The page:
Live Review: Missy Higgins, Ella E

27 February 2016 | 11:18 am | Craig English

"Missy Higgins might be Australia’s most affable dag of a musician."

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The mind truly does boggle as to what possessed the City of Fremantle to think that putting a venue behind a rock and a rusty boat shed in the windiest nook of Bathers’ Beach would be a good idea, because it wasn’t at all. Yes, bourgeois little pop-up venues are all the rage with the kids, these days, but this was really taking the piss. A horrendous lack of adequate lighting made for the clumsiest game ever of murder in the dark amongst the crowd, and the chugging noise of food truck generators nearby killed any subtlety the artists on stage were hoping to preserve. Fremantle mayor Brad Pettitt even came out at one stage to officially open the new venue, but what was built up to be a big deal was a spectacular let down, despite the talent that had been booked for the evening.

It was really rather endearing watching 16 year-old
Ella E
oscillate between confidently opening herself up to sing with everything she had and retracting nervously into her shell when she was unsure if her voice would carry her to where she wanted to go. In covering songs by both Ben Harper and Johnny Cash – two artists with markedly different styles – you could piece together where E was drawing the inspiration from to refine her vocals. With impressive lyrical craftsmanship in songs like
, she gently let us know that not only is she not just a kid, she could soon have the chops to rub shoulders with the pros.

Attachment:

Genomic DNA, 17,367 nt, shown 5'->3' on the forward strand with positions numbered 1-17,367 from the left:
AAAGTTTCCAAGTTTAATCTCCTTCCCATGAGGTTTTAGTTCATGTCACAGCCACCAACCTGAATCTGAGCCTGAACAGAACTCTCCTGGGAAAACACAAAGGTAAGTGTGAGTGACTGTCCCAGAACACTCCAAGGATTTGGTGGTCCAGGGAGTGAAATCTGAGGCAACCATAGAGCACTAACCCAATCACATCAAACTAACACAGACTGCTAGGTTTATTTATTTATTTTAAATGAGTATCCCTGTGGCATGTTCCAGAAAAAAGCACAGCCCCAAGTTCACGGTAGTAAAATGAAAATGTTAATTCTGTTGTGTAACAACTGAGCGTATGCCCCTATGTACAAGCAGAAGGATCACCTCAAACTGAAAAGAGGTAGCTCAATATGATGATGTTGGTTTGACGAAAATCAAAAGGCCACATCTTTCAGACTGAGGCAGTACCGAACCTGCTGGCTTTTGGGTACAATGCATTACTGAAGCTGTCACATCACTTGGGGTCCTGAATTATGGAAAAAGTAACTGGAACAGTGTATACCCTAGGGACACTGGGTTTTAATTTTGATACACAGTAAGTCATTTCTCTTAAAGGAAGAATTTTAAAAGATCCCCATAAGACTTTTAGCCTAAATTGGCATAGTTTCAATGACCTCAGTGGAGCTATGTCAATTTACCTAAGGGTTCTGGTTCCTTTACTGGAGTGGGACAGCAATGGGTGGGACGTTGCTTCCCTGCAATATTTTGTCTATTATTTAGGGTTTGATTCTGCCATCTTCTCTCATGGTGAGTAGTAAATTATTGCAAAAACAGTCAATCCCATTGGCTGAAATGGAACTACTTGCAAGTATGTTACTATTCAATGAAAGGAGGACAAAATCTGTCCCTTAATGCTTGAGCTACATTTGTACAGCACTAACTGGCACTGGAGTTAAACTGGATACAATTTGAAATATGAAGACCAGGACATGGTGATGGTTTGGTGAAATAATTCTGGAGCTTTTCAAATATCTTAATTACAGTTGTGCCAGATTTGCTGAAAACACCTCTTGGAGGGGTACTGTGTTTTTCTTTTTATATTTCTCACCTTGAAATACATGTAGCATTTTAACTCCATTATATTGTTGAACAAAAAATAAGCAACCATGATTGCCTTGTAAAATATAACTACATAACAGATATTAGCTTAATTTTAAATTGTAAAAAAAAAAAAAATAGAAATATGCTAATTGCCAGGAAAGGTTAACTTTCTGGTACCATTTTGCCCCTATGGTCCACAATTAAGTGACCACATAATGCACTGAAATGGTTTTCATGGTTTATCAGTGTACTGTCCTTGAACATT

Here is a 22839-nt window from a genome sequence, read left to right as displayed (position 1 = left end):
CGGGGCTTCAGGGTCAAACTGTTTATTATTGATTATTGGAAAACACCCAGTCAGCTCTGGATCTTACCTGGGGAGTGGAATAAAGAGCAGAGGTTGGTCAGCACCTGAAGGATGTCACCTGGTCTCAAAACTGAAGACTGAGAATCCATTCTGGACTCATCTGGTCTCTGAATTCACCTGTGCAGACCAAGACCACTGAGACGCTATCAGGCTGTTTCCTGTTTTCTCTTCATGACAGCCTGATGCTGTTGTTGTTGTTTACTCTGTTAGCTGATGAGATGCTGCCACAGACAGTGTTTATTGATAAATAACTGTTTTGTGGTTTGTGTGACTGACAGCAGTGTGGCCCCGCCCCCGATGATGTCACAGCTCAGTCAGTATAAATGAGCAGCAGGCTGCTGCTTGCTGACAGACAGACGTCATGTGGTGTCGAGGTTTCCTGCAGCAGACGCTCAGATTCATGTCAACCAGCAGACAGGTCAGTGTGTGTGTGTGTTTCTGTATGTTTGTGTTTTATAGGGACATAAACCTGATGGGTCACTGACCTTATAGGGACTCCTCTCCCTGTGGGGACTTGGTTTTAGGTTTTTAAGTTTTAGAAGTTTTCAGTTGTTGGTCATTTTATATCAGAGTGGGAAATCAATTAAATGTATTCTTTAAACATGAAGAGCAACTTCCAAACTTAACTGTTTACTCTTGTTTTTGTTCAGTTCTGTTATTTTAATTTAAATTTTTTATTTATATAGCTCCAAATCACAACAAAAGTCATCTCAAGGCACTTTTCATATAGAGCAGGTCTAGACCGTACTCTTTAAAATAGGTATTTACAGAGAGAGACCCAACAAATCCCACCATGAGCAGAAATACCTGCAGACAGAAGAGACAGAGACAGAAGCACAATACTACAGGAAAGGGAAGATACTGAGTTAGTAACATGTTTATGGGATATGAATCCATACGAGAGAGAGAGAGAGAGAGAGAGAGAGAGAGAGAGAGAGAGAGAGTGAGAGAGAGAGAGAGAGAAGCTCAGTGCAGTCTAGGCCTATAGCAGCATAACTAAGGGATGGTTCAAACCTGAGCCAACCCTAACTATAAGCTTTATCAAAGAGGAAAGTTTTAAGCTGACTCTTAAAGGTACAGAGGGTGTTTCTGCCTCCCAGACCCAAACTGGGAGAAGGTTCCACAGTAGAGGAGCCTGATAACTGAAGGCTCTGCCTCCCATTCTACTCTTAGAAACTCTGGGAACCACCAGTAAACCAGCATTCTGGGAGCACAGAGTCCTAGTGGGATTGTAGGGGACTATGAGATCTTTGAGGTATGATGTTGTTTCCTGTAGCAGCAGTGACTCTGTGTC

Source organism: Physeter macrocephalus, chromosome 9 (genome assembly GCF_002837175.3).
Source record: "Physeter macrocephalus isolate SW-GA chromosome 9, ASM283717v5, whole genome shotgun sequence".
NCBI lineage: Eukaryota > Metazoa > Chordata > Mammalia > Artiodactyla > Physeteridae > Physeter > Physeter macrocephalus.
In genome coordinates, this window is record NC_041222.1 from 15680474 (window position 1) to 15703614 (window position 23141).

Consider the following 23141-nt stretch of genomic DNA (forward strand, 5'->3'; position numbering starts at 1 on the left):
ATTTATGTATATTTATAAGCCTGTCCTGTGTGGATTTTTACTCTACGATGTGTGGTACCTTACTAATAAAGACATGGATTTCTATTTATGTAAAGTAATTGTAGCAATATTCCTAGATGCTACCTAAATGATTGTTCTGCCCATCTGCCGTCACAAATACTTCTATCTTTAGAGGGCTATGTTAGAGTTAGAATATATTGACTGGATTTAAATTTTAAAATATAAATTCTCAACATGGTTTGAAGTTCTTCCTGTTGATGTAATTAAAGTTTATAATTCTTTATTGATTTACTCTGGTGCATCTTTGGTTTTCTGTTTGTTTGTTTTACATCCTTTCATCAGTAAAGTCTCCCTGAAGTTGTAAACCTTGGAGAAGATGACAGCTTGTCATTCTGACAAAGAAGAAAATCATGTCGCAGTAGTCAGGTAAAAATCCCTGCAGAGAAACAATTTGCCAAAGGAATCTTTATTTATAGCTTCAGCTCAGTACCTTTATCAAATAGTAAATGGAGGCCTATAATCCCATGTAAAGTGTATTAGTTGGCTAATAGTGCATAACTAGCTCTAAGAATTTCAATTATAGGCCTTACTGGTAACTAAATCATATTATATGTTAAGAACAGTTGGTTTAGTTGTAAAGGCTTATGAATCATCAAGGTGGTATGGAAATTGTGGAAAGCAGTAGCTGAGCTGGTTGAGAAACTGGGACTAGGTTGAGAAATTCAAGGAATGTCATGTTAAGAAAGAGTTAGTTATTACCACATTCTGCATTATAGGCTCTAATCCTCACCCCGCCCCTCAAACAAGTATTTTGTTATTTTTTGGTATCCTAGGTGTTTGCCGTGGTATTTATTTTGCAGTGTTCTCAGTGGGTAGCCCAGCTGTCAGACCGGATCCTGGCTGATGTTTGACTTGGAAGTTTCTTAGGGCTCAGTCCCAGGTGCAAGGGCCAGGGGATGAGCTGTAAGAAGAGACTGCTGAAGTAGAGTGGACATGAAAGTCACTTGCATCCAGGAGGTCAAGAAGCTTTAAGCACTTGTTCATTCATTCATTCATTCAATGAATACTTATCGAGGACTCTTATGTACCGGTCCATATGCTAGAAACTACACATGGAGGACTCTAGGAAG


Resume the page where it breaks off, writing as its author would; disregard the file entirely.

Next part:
Missy Higgins
might be Australia’s most affable dag of a musician. It’s a good thing she writes thoughtfully composed songs and infuses as much of her emotional self into her lyrics as she possibly can, because running too far with jokes about ducks and haphazardly spouting dinosaur noises on stage isn’t by any means her strongest suit. All that, though, could be safely attributed to the fact that she’s recently become a mother, and ode to her newborn
Song For Sammy
was a sweet intermezzo of a kind, following a solid set of classics including
Ten Days
. At times, her adlibbed wailing was a little bit over the top, but her band skilfully ran with every twist and turn she threw at them.

Following a heartfelt rendition of
The Special Two
, Higgins turned her attention to the recent Syrian refugee crisis, notably, the horrifying image of baby Alan Kurdi whose lifeless body washed ashore in Turkey in September of last year.
Oh Canada
was the sobering product of her contemplation of the ongoing struggle of all refugees, and closer
was its apt counterpart, underscoring both the human thirst for freedom, everywhere, and Higgins’ expanding global consciousness that may end up being the catalyst for some new material in 2016.